While I wish they didn’t have to resort to this new business model (and I hope that they will still review plenty of shows for free as well – and even tell productions – “Hey, no need to pay because we were planning on covering you anyway”), the fact is . . . we live in a new theatrical world.  And they are a business like any other.  And if they find themselves without the money to pay their people, then they are only doing what all businesses, and all people, should do . . . adapting to try and balance their books.

The question is . . . is charging for reviews better than the site going out of business altogether?

What do you think?  Are they in the right?  In the wrong?  Would you pay for a reviewer to come if you weren’t getting the coverage you wanted?

Comment with your thoughts below.

Oh, and a Post Script.  I don’t think it’s a coincidence that this is the second major story to come out of the LA theater scene in the last several months.  First, it was the minimum wage for actors debate, and now this.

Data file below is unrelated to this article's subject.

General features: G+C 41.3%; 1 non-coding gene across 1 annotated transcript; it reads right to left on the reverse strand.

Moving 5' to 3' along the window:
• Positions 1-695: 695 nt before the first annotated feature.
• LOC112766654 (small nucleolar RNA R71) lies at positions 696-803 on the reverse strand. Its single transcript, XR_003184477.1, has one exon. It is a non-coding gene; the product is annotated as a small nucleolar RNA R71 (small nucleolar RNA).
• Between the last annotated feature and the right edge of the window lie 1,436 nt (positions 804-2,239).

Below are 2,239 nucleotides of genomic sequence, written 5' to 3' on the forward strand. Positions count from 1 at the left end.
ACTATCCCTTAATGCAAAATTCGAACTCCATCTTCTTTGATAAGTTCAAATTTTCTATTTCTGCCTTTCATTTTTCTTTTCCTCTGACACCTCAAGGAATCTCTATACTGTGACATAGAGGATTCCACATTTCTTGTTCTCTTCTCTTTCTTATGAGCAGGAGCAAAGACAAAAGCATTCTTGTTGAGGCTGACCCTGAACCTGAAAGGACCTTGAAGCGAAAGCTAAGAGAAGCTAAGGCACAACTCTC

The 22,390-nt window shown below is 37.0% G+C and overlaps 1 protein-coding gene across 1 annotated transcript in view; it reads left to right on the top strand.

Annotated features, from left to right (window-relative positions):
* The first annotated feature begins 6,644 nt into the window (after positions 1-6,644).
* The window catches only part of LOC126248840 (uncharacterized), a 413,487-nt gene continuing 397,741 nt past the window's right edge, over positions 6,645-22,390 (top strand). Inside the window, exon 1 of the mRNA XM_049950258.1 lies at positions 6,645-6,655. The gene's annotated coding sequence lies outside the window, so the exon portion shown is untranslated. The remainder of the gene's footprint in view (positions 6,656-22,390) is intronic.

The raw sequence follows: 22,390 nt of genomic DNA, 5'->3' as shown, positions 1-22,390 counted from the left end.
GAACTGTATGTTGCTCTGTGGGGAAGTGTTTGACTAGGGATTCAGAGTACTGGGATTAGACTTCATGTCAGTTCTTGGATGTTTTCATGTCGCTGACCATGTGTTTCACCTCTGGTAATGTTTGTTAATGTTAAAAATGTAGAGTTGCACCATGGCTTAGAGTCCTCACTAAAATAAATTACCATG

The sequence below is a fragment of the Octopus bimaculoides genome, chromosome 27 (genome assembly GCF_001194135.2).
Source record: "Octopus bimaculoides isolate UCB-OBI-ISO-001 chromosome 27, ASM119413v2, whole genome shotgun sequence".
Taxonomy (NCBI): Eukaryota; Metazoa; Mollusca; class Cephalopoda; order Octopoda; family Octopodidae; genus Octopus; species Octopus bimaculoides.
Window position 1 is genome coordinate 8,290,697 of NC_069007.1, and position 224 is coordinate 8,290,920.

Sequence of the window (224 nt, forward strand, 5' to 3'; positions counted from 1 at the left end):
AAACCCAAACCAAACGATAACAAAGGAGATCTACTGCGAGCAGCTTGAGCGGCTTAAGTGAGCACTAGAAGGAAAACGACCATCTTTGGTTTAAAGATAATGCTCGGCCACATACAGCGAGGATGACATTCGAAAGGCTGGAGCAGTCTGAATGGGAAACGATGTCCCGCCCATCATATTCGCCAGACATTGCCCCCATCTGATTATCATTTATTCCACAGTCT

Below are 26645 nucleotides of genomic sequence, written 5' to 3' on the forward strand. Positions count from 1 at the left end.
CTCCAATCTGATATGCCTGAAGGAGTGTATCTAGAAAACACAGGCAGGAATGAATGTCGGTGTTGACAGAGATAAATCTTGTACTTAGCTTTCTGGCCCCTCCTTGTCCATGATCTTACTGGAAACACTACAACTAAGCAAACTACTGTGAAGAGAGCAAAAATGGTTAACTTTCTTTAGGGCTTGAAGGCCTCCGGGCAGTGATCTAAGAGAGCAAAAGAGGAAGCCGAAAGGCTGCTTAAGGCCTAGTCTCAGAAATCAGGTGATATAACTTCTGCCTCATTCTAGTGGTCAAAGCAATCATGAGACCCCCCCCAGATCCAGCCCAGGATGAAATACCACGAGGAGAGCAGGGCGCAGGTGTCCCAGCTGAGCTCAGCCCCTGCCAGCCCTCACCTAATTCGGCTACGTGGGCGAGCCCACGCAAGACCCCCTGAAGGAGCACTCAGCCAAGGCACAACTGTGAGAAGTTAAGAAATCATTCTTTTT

Something interesting is happening on the West Coast.  The scandals are signs that things aren’t going so well, but I do applaud all the parties involved for coming up with creative solutions to try and keep the theater thriving in a city obsessed with cinema.

 

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What Hillary Clinton’s announcement means for your press strategy.

Were you surprised???

On Sunday, Hillary Clinton announced that she was running for President!

This is my shocked face.  😐

Ok, so no one was taken aback by the news . . . but some folks were taken aback by the way she announced the news.

In the old days, the potential first female President would have held a big press conference, invited press days before, and issued a release simultaneously with her live announcement to make sure every nook and cranny of the media world knew about her intentions.  In fact, she might have even sent out that press release several hours before and had it embargoed until the actual announcement (this happens a lot in the press industry – a release is sent before an announcement to give reporters a chance to get their stories researched, written and ready to go).